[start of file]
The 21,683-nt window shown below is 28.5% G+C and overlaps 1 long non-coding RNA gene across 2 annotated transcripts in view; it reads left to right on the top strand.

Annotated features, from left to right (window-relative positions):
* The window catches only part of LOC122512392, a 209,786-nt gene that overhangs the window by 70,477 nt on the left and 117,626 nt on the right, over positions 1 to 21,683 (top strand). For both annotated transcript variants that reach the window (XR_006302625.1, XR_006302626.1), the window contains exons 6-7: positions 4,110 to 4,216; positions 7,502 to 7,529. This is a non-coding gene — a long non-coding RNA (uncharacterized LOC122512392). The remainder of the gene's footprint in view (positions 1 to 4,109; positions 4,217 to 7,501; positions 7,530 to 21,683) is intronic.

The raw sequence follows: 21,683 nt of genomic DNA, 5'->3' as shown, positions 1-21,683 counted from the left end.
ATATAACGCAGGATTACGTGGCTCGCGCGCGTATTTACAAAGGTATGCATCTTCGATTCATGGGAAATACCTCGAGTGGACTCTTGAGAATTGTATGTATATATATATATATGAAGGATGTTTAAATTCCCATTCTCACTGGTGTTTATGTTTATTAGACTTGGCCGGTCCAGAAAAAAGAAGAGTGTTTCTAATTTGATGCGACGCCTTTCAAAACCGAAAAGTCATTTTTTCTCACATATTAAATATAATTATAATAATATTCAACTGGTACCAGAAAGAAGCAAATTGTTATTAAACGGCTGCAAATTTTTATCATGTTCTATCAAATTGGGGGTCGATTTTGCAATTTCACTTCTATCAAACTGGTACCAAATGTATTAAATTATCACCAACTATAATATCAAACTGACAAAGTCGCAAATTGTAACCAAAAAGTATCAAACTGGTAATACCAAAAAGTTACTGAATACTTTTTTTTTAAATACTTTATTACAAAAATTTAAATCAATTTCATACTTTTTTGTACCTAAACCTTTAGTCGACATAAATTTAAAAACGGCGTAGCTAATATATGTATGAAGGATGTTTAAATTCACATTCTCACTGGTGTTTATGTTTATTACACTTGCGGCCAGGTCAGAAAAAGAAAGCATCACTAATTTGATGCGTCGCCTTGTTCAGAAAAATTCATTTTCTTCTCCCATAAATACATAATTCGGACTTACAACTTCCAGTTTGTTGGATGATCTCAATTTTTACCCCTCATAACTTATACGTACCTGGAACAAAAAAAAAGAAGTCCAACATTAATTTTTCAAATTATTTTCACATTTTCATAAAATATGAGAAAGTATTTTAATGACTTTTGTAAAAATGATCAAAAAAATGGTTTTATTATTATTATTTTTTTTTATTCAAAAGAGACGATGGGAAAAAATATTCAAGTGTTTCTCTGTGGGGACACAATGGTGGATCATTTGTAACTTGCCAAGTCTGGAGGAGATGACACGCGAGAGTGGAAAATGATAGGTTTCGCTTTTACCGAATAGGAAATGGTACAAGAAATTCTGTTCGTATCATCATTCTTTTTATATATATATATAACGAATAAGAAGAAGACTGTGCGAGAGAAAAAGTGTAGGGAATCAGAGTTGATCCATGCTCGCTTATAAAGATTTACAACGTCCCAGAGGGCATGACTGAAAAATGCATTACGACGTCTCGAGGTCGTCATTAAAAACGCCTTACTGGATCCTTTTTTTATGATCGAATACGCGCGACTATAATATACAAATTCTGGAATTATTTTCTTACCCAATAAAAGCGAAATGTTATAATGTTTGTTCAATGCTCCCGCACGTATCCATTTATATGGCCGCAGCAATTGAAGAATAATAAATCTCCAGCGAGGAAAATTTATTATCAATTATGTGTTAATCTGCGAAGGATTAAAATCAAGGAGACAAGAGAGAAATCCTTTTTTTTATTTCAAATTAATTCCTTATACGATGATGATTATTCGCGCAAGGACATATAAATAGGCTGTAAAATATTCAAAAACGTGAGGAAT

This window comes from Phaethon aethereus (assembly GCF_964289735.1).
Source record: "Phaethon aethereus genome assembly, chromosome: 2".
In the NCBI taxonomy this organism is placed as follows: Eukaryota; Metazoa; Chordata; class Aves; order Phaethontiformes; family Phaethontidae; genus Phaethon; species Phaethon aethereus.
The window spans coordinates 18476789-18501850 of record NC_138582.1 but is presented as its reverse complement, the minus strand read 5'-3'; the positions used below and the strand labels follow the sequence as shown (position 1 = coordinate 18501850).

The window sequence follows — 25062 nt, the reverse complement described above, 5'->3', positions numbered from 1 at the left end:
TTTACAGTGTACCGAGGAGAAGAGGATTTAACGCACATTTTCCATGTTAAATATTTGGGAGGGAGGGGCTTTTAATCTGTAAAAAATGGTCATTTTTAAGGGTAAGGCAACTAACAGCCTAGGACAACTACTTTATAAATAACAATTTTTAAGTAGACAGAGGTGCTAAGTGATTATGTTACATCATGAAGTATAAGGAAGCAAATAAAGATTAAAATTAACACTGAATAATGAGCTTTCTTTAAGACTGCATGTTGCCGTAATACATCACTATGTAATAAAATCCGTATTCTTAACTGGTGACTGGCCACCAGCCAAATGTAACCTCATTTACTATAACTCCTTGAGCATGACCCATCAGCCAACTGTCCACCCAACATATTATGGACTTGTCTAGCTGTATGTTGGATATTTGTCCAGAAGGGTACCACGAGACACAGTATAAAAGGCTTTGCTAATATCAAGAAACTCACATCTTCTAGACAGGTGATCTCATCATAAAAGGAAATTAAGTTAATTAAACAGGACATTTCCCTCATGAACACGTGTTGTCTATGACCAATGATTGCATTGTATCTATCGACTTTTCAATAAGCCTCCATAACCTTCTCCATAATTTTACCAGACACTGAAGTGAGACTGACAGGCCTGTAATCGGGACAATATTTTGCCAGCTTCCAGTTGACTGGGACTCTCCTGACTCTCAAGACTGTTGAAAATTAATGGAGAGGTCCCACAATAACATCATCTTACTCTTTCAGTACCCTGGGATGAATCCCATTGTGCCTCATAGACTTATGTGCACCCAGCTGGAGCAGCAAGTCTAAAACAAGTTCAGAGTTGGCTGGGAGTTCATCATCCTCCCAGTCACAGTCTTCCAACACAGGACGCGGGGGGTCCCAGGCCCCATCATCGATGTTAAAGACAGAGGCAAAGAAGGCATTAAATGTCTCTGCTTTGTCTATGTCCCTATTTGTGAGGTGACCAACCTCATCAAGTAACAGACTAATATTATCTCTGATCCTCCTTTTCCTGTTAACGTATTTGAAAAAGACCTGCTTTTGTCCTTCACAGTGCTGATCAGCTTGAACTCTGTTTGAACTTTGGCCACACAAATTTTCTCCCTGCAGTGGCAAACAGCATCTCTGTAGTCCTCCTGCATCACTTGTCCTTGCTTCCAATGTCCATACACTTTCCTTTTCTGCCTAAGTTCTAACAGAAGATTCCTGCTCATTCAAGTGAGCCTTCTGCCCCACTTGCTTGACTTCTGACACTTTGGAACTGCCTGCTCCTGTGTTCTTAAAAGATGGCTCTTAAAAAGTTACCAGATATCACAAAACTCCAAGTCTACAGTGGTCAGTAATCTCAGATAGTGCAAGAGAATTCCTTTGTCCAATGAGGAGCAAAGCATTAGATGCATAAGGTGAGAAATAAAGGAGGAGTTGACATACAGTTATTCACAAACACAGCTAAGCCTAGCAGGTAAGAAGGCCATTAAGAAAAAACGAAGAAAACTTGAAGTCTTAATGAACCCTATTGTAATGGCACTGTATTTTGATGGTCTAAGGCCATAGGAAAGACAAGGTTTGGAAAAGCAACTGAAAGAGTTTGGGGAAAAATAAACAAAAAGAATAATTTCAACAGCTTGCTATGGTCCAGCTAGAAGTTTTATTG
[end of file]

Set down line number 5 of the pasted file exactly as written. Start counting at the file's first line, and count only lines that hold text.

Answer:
ATATAACGCAGGATTACGTGGCTCGCGCGCGTATTTACAAAGGTATGCATCTTCGATTCATGGGAAATACCTCGAGTGGACTCTTGAGAATTGTATGTATATATATATATATGAAGGATGTTTAAATTCCCATTCTCACTGGTGTTTATGTTTATTAGACTTGGCCGGTCCAGAAAAAAGAAGAGTGTTTCTAATTTGATGCGACGCCTTTCAAAACCGAAAAGTCATTTTTTCTCACATATTAAATATAATTATAATAATATTCAACTGGTACCAGAAAGAAGCAAATTGTTATTAAACGGCTGCAAATTTTTATCATGTTCTATCAAATTGGGGGTCGATTTTGCAATTTCACTTCTATCAAACTGGTACCAAATGTATTAAATTATCACCAACTATAATATCAAACTGACAAAGTCGCAAATTGTAACCAAAAAGTATCAAACTGGTAATACCAAAAAGTTACTGAATACTTTTTTTTTAAATACTTTATTACAAAAATTTAAATCAATTTCATACTTTTTTGTACCTAAACCTTTAGTCGACATAAATTTAAAAACGGCGTAGCTAATATATGTATGAAGGATGTTTAAATTCACATTCTCACTGGTGTTTATGTTTATTACACTTGCGGCCAGGTCAGAAAAAGAAAGCATCACTAATTTGATGCGTCGCCTTGTTCAGAAAAATTCATTTTCTTCTCCCATAAATACATAATTCGGACTTACAACTTCCAGTTTGTTGGATGATCTCAATTTTTACCCCTCATAACTTATACGTACCTGGAACAAAAAAAAAGAAGTCCAACATTAATTTTTCAAATTATTTTCACATTTTCATAAAATATGAGAAAGTATTTTAATGACTTTTGTAAAAATGATCAAAAAAATGGTTTTATTATTATTATTTTTTTTTATTCAAAAGAGACGATGGGAAAAAATATTCAAGTGTTTCTCTGTGGGGACACAATGGTGGATCATTTGTAACTTGCCAAGTCTGGAGGAGATGACACGCGAGAGTGGAAAATGATAGGTTTCGCTTTTACCGAATAGGAAATGGTACAAGAAATTCTGTTCGTATCATCATTCTTTTTATATATATATATAACGAATAAGAAGAAGACTGTGCGAGAGAAAAAGTGTAGGGAATCAGAGTTGATCCATGCTCGCTTATAAAGATTTACAACGTCCCAGAGGGCATGACTGAAAAATGCATTACGACGTCTCGAGGTCGTCATTAAAAACGCCTTACTGGATCCTTTTTTTATGATCGAATACGCGCGACTATAATATACAAATTCTGGAATTATTTTCTTACCCAATAAAAGCGAAATGTTATAATGTTTGTTCAATGCTCCCGCACGTATCCATTTATATGGCCGCAGCAATTGAAGAATAATAAATCTCCAGCGAGGAAAATTTATTATCAATTATGTGTTAATCTGCGAAGGATTAAAATCAAGGAGACAAGAGAGAAATCCTTTTTTTTATTTCAAATTAATTCCTTATACGATGATGATTATTCGCGCAAGGACATATAAATAGGCTGTAAAATATTCAAAAACGTGAGGAAT